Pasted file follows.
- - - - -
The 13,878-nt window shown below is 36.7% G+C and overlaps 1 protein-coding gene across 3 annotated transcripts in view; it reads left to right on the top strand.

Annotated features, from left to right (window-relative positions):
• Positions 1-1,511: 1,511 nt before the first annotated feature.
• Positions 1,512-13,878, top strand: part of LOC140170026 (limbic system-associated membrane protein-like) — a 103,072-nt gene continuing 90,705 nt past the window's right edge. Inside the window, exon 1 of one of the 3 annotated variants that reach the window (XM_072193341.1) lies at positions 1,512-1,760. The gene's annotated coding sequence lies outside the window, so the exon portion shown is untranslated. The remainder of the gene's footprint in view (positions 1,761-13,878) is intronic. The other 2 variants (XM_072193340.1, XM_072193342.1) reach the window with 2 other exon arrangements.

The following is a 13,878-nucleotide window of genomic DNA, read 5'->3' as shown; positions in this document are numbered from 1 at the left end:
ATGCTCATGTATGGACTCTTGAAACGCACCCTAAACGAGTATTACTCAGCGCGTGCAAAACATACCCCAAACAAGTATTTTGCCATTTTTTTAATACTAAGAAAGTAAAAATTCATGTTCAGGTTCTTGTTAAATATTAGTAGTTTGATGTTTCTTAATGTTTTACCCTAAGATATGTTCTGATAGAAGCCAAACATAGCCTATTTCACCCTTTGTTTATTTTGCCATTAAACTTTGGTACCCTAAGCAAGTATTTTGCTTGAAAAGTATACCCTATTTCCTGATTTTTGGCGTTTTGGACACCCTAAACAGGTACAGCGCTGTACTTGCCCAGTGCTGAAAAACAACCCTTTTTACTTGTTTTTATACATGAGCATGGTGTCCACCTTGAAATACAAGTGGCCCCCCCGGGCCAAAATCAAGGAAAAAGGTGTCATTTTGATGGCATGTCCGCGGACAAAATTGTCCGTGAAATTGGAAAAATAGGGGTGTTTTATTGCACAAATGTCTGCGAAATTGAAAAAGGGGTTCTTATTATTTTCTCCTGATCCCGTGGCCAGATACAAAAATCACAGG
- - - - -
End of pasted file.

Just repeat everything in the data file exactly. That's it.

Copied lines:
The 13,878-nt window shown below is 36.7% G+C and overlaps 1 protein-coding gene across 3 annotated transcripts in view; it reads left to right on the top strand.

Annotated features, from left to right (window-relative positions):
• Positions 1-1,511: 1,511 nt before the first annotated feature.
• Positions 1,512-13,878, top strand: part of LOC140170026 (limbic system-associated membrane protein-like) — a 103,072-nt gene continuing 90,705 nt past the window's right edge. Inside the window, exon 1 of one of the 3 annotated variants that reach the window (XM_072193341.1) lies at positions 1,512-1,760. The gene's annotated coding sequence lies outside the window, so the exon portion shown is untranslated. The remainder of the gene's footprint in view (positions 1,761-13,878) is intronic. The other 2 variants (XM_072193340.1, XM_072193342.1) reach the window with 2 other exon arrangements.

The following is a 13,878-nucleotide window of genomic DNA, read 5'->3' as shown; positions in this document are numbered from 1 at the left end:
ATGCTCATGTATGGACTCTTGAAACGCACCCTAAACGAGTATTACTCAGCGCGTGCAAAACATACCCCAAACAAGTATTTTGCCATTTTTTTAATACTAAGAAAGTAAAAATTCATGTTCAGGTTCTTGTTAAATATTAGTAGTTTGATGTTTCTTAATGTTTTACCCTAAGATATGTTCTGATAGAAGCCAAACATAGCCTATTTCACCCTTTGTTTATTTTGCCATTAAACTTTGGTACCCTAAGCAAGTATTTTGCTTGAAAAGTATACCCTATTTCCTGATTTTTGGCGTTTTGGACACCCTAAACAGGTACAGCGCTGTACTTGCCCAGTGCTGAAAAACAACCCTTTTTACTTGTTTTTATACATGAGCATGGTGTCCACCTTGAAATACAAGTGGCCCCCCCGGGCCAAAATCAAGGAAAAAGGTGTCATTTTGATGGCATGTCCGCGGACAAAATTGTCCGTGAAATTGGAAAAATAGGGGTGTTTTATTGCACAAATGTCTGCGAAATTGAAAAAGGGGTTCTTATTATTTTCTCCTGATCCCGTGGCCAGATACAAAAATCACAGG